The 29th Texas Symposium on Relativistic Astrophysics will be held in Cape Town, South Africa, from December 3 to 8, 2017. It is organized by North-West University, Potchefstroom, in cooperation with the University of Cape Town and several other South African institutions.
The series of Texas Symposia on Relativistic Astrophysics began in 1963 and are normally held every two years. Major astrophysical discoveries have been announced and discussed in the field related to relativistic theory of gravitation and cosmology, such as black-holes, quasars, neutron stars, X-ray binaries, gamma-ray bursts, particle acceleration, the cosmic background, dark matter and dark energy. The 29th Symposium will be the first ever to be held on the African continent, emphasizing Southern Africa's role as the host of world-leading astrophysical facilities, such as the Southern African Large Telescope (SALT), the High Energy Stereoscopic System (HESS), and the future Square Kilometre Array SKA.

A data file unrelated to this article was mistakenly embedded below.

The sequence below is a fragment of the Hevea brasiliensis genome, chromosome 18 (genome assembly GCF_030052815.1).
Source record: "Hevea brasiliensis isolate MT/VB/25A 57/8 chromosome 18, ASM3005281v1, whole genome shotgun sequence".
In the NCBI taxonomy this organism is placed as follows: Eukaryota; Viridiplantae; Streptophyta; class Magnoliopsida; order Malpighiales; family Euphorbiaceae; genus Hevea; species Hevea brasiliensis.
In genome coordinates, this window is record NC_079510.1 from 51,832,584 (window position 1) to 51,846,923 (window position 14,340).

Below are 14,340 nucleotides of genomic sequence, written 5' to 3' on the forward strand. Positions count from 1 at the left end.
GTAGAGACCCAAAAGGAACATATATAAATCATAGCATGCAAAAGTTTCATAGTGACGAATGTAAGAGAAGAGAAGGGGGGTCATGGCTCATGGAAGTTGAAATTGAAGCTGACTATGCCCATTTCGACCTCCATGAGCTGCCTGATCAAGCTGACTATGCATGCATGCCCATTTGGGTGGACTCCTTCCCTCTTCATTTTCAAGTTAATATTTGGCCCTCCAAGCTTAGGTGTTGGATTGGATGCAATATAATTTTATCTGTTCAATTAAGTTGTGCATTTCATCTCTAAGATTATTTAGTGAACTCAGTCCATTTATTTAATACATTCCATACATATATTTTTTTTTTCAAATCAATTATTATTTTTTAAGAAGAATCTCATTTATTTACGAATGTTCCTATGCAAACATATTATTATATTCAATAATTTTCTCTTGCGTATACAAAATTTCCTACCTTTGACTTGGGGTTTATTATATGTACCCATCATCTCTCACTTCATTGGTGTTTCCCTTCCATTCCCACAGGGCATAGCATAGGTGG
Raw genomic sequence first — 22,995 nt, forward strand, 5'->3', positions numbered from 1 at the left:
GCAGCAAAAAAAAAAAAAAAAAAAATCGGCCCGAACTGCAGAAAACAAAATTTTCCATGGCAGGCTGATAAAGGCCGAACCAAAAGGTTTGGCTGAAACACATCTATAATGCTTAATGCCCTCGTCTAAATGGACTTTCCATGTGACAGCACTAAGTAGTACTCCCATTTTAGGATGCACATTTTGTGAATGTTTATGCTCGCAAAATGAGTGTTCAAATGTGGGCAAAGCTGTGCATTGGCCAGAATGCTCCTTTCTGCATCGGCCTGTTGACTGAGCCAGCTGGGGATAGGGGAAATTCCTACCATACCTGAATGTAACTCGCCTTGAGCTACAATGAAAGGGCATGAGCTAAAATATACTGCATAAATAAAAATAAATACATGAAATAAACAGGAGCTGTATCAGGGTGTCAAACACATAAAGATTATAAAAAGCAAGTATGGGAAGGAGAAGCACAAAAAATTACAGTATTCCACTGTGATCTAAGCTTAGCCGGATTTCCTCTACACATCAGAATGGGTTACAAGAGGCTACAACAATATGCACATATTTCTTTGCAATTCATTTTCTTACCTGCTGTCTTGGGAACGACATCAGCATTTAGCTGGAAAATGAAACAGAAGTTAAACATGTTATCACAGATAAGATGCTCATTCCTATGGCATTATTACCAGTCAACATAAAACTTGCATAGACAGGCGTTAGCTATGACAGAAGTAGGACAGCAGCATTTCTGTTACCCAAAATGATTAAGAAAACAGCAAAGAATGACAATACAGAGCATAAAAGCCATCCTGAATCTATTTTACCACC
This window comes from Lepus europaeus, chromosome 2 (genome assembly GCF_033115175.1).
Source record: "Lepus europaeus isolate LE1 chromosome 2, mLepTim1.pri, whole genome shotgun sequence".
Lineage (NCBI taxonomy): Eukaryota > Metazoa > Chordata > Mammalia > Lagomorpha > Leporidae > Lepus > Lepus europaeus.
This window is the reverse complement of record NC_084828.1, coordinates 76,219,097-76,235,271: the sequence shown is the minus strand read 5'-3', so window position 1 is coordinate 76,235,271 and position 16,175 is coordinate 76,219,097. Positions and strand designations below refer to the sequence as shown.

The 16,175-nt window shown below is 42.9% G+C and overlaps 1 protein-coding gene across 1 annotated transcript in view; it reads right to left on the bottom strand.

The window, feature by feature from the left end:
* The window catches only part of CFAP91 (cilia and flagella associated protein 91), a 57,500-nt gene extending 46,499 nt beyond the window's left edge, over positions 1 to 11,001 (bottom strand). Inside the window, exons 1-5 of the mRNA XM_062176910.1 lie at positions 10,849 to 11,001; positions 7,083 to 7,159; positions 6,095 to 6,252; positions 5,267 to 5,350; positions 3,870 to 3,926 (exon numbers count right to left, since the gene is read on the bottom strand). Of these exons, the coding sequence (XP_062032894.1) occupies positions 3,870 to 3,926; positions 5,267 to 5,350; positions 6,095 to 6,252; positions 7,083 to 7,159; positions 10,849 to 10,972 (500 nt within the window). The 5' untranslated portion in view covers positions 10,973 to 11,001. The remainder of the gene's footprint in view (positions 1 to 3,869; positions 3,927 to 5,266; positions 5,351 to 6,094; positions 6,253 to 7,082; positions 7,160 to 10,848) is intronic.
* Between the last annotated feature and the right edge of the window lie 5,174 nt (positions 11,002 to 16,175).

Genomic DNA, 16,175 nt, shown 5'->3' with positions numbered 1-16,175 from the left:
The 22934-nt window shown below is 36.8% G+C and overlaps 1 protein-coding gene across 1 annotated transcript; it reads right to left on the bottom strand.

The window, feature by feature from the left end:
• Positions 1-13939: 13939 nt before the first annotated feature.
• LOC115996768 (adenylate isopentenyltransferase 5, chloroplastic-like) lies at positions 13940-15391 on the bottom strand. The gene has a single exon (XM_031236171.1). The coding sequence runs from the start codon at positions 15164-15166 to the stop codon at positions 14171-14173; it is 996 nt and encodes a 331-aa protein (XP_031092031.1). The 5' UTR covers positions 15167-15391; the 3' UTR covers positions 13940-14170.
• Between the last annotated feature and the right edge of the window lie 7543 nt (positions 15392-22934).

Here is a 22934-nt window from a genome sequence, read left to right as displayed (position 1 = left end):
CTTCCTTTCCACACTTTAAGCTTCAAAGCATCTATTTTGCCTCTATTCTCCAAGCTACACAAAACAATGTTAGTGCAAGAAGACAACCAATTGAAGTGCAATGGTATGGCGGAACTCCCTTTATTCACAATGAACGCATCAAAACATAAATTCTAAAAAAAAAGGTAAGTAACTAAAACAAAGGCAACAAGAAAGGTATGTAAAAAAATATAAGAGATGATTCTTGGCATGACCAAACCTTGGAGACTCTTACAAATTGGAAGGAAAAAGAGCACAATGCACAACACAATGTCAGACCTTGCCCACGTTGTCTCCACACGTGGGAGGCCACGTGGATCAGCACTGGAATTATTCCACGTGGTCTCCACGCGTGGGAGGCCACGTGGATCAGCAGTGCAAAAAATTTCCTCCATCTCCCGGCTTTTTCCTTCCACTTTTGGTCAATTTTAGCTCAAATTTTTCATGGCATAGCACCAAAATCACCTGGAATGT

We are excited to welcome hundreds of international astrophysicists and physicists in Cape Town, to review remarkable discoveries and prospects, such as the breakthrough detection of gravitational waves by the LIGO/VIRGO collaboration. The symposium also marks the 100th anniversary of the postulation of the cosmological constant ("Einstein's Biggest Blunder"). The Symposium will include morning plenary sessions and afternoon parallel sessions which will function as mini-symposia in each sub-field. The plenary sessions will consist of 30-45 min review talks. The afternoon sessions will feature oral (about 20 min) and poster contributions.